Government’s role in creating customer service orientation in public sector

Wednesday, 12 January 2011 00:01 -     - {{hitsCtrl.values.hits}}

With the dawn of the year 2011, our country is looking forward to grand development to establish the economic and social stability and a positive ‘way forward’. Currently, the most important factor in shaping Sri Lanka’s economy is the embracing of post-war development.

Since the money that was drained from the budget for military expenses is now accumulating for infrastructure build-up, these savings can be mobilised into the country’s various development programmes.

According to the statistics and reports presented by the Government during the end of 2010, the poverty level, productivity level and income level gaps are varying from region to region. To bring all these in to a common platform, there are certain gaps that have to be filled. It is time for the authorities to realise the importance of using human talent purposefully and gainfully in order to create a culture of customer service orientation in public sector institutes and industries.

Though most of the ministries have come up with master plans for development in their ministries, they have hardly paid any attention towards this aspect. Being proactive in fostering customer service orientation in public services will lead the country towards the expected economic development. Unfortunately today people pause to think whether if there is a possibility to expect ‘real’ customer service from Government services.

Sri Lanka has seen, in recent time, vast improvements in cleanliness, infrastructure developments by way of road constructions, flyovers, city beautifications, trapping traffic offenders and reckless drivers through closed circuit cameras, investment attractions for FDIs, etc. What we now need to support all the economic spearheading is ‘public sector customer service’ as a way of life.

Importance of public sector customer service

In the current context, it is through outstanding customer service that a business can establish a ‘distinct sustainable differentiation’. Most businesses today maintain a reputation for their intense focus and high standards of quality in their deliverables.

In any organisation the commitment to customer service begins at the top. The organisations’ leaders must buy into the fact that they not only need to meet their customer’s expectations, but actually strive to exceed them. They must develop a company culture that understands this concept.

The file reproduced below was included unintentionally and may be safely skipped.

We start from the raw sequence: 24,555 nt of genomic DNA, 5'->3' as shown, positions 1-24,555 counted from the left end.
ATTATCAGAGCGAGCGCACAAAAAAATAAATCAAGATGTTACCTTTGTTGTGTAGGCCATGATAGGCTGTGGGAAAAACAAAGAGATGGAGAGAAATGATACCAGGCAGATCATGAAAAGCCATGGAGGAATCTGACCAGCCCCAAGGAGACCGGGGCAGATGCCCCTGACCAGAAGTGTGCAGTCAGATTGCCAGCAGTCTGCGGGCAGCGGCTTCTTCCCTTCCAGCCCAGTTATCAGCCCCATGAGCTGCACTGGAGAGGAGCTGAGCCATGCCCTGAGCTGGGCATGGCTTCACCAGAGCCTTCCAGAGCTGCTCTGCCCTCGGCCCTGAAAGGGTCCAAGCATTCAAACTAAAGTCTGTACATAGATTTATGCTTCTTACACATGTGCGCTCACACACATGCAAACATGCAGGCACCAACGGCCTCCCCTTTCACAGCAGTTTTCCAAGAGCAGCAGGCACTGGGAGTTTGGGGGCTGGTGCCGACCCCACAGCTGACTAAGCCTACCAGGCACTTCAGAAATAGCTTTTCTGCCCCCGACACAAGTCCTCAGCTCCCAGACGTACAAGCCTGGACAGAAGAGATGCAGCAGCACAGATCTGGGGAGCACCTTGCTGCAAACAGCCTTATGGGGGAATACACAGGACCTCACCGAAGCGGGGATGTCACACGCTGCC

Compared to the private sector organisations, the public sector is somewhat lacking in this area. In fact, this concept itself has been misinterpreted or misunderstood by most of public servants. One needs to fine-tune the right ‘mindset’ amongst at least the customer interface staff of the institution, so that they could maintain an outstanding personal relationship in dealing with the clients/customers and slowly encourage the culture of customer service within the organisation.

It is said that several Government servants do not accept the point that the people they deal with are the same as those who go to supermarkets and/or who are served as ‘kings’ and ‘queens’ by private sector suppliers of goods and services. Thus, they may be rather reluctant to refer to them as their customers. The difficulty with this resistance is that if we don’t consider the public as our “customers,” we face the risk of acting in bureaucratic, non-responsive ways. Resistance to the use of the word “customer” is generally based on an inaccurate notion of what the word customer means, in retail, service or public sectors.

Presently, members of the public who have to get things done or seek approval from Government institutions run the possibility of being kept waiting, being addressed casually or in a rude manner or getting half-baked information. The fact that these persons survive and grow on the taxpayer’s money is a notion that does not cross their minds at times.

Thus, the Government should make the public services efficient, effective and excellent in service, which will give everyone confidence about the services that are being provided. Once this concept is accepted and implemented in the public sector, it will be a practical tool for driving customer-focused change within their organisations/ministries or departments.